By Katie Elyce Jones
It’s not hard to find a quiet place to live out your life in the South. Stretches of farmland and tree-blotted mountains offer plenty of peace and isolation. But sometimes a side effect of seclusion is silence, and it may shock many to learn that 45 percent of the country’s new AIDS diagnoses occur in the South.
“This area has a lot of responsibility for the people who are newly diagnosed. It also accounts for the majority of deaths by HIV,” says Sadie Hutson, associate professor in UT’s College of Nursing.
That’s why Hutson and research colleagues at UT and the University of Alabama are studying how patients living with HIV/AIDS in one of the poorest, most rural areas of the South—Appalachian Tennessee and Alabama—are preparing for the end of their lives.
Due to decades of research and advancements in HIV therapeutic care, death by HIV is often no longer a direct result of the disease itself. Because the virus compromises the immune system, many patients die from heart disease, cancer, and other chronic illnesses before HIV develops into AIDS.
Hutson, who has dedicated much of her research career to oncology, was familiar with the end-of-life needs of cancer patients and the general population. So when the National Institutes of Heath issued a call for proposals focused on end-of-life care for HIV/AIDS patients in urban areas, her team took a risk and instead submitted a proposal to investigate the isolated hills of East Tennessee and Northern Alabama.
“I thought, if they’re calling on people to do this research in large urban areas, we certainly don’t know what this looks like in rural areas,” Hutson says. The gamble paid off with a grant for more than $420,000 from the National Institute of Nursing Research.
Work began with a pilot study in 2013. Researchers interviewed nine patients in the region living with HIV/AIDS at all stages of the disease. These preliminary efforts helped establish the strategy for conducting the forty interviews and 300 surveys planned for the main study.
“We’re recruiting patients at all stages of illness with the rationale that you shouldn’t wait until death is imminent to be planning for end-of-life care,” Hutson says. “The idea is to get people to plan early and outline their wishes—having a good death is part of having a good life.”
Interviews with twenty Tennessee and twenty Alabama patients will gather qualitative information about their physical, psychological, and legal needs, including their logistical access to health care; their spiritual, religious, and ethical beliefs; and how they perceive their diagnosis is received in Appalachian culture.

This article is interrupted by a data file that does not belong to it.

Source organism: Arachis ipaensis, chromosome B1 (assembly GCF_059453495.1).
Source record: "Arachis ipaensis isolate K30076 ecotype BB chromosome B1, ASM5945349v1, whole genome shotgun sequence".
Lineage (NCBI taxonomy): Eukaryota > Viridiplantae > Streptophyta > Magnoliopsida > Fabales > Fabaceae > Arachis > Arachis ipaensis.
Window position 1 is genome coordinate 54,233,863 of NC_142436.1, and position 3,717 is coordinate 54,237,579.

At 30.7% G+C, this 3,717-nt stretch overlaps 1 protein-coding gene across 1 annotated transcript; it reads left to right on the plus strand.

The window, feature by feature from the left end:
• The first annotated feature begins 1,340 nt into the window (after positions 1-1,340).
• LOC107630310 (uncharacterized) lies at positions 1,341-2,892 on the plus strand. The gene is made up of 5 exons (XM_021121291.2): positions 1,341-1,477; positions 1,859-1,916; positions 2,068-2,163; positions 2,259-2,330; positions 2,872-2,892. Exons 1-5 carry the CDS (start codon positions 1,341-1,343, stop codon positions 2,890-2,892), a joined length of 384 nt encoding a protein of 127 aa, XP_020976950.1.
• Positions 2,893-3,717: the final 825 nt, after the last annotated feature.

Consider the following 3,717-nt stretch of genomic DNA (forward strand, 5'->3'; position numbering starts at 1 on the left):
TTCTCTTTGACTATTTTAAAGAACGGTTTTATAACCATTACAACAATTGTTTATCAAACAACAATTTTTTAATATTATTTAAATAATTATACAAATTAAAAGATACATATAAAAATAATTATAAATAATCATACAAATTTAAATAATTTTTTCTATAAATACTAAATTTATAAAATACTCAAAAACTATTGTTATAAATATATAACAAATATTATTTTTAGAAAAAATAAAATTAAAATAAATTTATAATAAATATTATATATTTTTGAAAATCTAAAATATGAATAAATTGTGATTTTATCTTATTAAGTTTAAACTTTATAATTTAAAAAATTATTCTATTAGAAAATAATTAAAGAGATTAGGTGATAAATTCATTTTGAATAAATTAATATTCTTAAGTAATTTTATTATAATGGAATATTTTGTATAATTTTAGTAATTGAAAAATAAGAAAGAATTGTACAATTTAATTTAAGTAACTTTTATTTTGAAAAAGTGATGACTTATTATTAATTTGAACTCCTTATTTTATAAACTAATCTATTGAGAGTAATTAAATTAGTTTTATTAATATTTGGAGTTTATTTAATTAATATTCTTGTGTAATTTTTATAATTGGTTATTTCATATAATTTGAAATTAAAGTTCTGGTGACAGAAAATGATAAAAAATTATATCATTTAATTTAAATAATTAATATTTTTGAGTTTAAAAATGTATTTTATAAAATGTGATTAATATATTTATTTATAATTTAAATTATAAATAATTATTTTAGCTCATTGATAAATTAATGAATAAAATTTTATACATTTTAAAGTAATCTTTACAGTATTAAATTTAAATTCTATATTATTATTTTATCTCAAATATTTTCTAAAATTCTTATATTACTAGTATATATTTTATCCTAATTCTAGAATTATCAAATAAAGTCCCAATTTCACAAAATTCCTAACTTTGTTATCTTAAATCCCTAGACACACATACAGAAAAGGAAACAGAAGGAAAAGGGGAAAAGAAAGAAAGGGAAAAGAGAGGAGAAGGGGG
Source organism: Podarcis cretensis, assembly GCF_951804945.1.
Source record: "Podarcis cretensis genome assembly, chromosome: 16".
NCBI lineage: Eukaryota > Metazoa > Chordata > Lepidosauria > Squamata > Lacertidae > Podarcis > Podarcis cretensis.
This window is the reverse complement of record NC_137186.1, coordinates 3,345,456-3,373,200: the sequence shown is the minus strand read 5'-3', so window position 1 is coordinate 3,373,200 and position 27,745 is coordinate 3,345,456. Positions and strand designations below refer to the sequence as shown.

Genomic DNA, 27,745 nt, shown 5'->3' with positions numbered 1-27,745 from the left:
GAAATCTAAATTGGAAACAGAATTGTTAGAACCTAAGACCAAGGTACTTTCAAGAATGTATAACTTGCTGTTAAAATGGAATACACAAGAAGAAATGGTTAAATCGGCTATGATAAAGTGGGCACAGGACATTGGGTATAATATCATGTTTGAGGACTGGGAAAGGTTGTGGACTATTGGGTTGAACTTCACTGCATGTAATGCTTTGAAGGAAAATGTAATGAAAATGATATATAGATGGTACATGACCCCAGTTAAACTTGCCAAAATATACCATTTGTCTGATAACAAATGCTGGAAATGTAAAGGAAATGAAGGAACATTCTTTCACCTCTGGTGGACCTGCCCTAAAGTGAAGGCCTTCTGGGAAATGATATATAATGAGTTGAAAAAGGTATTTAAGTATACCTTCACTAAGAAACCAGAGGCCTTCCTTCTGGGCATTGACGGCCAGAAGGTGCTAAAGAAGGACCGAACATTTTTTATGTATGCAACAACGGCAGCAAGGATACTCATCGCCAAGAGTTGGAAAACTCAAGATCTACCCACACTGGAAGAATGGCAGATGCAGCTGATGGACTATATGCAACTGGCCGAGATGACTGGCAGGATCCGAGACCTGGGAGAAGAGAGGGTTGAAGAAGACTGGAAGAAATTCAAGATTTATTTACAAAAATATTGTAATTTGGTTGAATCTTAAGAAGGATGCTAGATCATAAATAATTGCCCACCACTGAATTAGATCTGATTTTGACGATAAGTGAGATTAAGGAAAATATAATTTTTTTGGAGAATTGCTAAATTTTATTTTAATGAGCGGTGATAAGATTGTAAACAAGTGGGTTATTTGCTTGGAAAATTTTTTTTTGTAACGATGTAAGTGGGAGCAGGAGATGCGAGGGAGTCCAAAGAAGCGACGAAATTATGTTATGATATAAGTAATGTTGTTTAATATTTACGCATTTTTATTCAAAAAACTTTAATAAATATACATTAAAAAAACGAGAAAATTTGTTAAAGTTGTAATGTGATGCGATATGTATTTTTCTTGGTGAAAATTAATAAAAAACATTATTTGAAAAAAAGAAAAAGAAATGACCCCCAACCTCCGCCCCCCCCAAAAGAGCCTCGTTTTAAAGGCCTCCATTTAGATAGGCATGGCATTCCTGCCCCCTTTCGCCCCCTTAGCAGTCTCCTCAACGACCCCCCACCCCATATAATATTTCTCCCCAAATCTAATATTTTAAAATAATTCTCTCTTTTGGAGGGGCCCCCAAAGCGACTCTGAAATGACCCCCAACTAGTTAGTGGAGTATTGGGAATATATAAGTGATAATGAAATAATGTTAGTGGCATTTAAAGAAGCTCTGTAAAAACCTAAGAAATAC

Based on the pilot study interviews, Hutson believes the stigma associated with HIV/AIDS, as well as the unique cultural roles of religion and family in rural Appalachia, influences how patients seek and respond to available health care services.
“I would contend that one of the reasons we have higher mortality [from AIDS] in the South is due to stigma,” Hutson says. “There is a real fear to get tested. I had one patient who said they’d rather be known as a ‘meth head’ than a patient with HIV.” Once infected, some people even refrain from telling their own families about the diagnosis.
For patients seeking care, options may be limited based on what services they can afford. “Appalachia is full of the working poor—people who have two or three jobs and make too much money to qualify for TennCare, but can’t afford to pay out of pocket,” Hutson says.
While patients living in urban areas may also face the stresses of stigma and poverty, they are not often asked to travel long distances over mountainous terrain or down country roads to receive affordable health care services.
According to a recent Appalachian Regional Commission report, 176 out of 420 counties in Appalachia ranked below the fortieth percentile in health care cost, coverage, and access.
To quantify what they learn from patient interviews, the research team will adapt an existing end-of-life care survey known as the Lyon Advanced Care Planning Survey to the unique concerns of HIV/AIDS patients in Appalachia. It will measure patient preferences and service needs.
The data will then be integrated into a Geographic Information Systems approach to compare the availability of and access to services. “The maps will demonstrate disparities in quantity as well as access,” Hutson says. “For instance, it will depict travel time from where people live to care facilities.”
The researchers expect the study to inform health care providers and policymakers where critical resources are needed. They also hope it will encourage patients to think about their future care needs. Further, the findings will provide valuable information to health care providers who will be critical in initiating end-of-life planning earlier in the patient care continuum. It’s a long road, and everyone needs to be prepared for what lies ahead.